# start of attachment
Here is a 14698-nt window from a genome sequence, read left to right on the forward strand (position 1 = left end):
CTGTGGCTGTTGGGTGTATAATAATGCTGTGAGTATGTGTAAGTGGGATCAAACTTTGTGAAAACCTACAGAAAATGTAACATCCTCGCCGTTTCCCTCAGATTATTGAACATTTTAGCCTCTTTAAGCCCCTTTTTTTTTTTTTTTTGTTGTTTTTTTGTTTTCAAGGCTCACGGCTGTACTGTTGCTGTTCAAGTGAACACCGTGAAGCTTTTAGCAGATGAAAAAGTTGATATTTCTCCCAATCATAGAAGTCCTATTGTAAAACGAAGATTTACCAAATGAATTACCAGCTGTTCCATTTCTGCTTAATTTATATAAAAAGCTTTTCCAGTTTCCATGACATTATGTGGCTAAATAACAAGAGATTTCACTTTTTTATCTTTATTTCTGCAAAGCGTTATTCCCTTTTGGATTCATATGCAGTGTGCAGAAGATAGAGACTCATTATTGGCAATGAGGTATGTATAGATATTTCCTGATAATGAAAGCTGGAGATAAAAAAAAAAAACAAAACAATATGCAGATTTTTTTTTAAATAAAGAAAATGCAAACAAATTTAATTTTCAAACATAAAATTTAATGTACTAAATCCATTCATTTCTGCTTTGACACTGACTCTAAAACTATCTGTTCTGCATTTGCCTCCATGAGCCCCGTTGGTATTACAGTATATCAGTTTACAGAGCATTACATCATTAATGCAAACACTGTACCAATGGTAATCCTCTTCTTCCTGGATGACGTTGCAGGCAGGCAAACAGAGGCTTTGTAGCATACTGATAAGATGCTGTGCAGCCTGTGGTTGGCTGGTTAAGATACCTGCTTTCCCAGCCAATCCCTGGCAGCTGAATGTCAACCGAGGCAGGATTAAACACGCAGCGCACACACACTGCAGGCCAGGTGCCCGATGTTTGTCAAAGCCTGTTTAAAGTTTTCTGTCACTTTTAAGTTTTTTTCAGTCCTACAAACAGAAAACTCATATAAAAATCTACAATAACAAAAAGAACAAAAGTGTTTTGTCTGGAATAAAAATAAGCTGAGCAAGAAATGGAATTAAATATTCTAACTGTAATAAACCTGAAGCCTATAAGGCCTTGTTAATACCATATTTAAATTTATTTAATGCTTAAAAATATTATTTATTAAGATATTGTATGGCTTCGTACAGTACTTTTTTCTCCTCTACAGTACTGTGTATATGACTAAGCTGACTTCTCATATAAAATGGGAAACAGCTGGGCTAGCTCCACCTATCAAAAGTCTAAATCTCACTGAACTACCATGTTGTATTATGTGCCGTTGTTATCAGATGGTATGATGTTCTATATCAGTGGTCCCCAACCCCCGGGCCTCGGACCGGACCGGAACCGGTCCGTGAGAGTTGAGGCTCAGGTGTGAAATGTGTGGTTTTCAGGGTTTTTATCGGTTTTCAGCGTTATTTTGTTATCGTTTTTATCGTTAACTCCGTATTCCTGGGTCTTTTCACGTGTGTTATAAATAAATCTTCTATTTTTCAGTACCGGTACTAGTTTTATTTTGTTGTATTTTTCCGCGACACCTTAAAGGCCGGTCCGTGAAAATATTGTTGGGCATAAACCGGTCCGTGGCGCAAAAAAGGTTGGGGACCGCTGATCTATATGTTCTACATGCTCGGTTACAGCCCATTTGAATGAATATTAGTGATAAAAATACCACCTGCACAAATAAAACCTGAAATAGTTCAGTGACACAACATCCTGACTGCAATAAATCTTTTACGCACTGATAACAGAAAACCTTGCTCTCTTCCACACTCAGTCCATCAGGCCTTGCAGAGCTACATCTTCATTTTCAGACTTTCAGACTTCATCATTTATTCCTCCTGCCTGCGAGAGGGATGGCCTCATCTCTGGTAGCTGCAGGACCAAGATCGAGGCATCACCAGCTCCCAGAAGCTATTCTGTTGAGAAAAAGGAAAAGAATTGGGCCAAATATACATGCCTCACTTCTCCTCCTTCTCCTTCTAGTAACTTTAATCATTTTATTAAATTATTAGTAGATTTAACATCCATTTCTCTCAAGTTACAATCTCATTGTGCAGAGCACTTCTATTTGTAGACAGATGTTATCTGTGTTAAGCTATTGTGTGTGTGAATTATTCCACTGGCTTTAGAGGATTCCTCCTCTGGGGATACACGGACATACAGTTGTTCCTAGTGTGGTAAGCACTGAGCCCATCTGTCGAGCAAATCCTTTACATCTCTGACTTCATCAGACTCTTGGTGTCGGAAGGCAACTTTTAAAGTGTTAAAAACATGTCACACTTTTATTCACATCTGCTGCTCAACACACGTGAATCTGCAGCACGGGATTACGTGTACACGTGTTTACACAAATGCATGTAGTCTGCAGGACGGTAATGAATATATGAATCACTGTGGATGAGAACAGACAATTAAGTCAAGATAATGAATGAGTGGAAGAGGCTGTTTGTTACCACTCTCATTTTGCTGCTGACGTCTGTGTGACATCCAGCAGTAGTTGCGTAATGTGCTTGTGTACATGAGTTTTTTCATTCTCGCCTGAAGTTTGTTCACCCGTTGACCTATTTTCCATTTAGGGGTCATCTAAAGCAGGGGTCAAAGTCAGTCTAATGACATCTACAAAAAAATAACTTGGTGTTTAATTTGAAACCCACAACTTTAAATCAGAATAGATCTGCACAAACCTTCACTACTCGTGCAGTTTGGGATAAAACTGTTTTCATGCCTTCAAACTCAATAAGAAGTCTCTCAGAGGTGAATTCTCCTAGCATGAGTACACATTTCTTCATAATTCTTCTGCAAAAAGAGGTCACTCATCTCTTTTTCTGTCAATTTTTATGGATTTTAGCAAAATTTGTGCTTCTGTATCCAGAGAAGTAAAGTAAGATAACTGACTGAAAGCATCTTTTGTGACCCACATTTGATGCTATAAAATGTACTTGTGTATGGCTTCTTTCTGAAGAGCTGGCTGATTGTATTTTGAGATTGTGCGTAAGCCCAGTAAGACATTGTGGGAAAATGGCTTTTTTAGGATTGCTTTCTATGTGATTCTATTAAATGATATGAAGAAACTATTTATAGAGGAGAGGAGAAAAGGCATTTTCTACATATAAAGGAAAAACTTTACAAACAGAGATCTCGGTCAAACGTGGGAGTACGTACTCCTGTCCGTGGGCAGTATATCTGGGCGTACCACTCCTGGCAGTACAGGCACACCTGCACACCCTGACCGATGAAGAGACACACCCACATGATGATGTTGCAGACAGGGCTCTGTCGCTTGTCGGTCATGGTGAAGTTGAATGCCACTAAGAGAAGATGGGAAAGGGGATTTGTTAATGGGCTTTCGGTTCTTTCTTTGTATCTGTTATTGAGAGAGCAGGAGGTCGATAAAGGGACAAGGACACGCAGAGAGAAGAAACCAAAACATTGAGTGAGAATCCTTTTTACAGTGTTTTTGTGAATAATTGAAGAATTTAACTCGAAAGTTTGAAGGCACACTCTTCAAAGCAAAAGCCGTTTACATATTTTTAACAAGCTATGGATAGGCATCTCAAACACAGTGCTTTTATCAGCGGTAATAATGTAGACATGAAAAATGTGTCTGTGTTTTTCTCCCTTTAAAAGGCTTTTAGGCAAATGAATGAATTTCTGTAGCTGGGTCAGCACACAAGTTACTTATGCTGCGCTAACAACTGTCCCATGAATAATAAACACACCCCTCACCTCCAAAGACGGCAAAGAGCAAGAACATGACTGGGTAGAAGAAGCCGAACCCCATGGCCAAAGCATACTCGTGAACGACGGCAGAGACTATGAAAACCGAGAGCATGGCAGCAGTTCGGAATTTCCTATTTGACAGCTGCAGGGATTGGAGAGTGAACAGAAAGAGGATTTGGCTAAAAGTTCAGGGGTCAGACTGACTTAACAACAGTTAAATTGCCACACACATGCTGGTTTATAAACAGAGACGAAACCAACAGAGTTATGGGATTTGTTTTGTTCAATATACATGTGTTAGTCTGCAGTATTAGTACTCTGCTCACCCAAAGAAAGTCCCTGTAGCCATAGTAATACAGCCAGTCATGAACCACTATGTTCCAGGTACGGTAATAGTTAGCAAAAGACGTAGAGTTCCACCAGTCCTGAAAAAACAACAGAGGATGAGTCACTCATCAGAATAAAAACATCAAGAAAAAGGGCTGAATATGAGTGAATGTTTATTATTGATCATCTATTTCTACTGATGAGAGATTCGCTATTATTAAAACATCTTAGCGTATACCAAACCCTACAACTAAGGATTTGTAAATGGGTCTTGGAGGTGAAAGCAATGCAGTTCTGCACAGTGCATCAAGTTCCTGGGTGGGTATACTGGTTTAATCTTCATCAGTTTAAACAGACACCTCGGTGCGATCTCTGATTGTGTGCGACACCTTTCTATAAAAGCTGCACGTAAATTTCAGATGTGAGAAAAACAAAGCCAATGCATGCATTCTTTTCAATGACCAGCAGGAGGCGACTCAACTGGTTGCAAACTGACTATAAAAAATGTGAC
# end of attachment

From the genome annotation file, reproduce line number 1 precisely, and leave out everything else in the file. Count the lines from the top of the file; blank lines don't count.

Here is a 14698-nt window from a genome sequence, read left to right on the forward strand (position 1 = left end):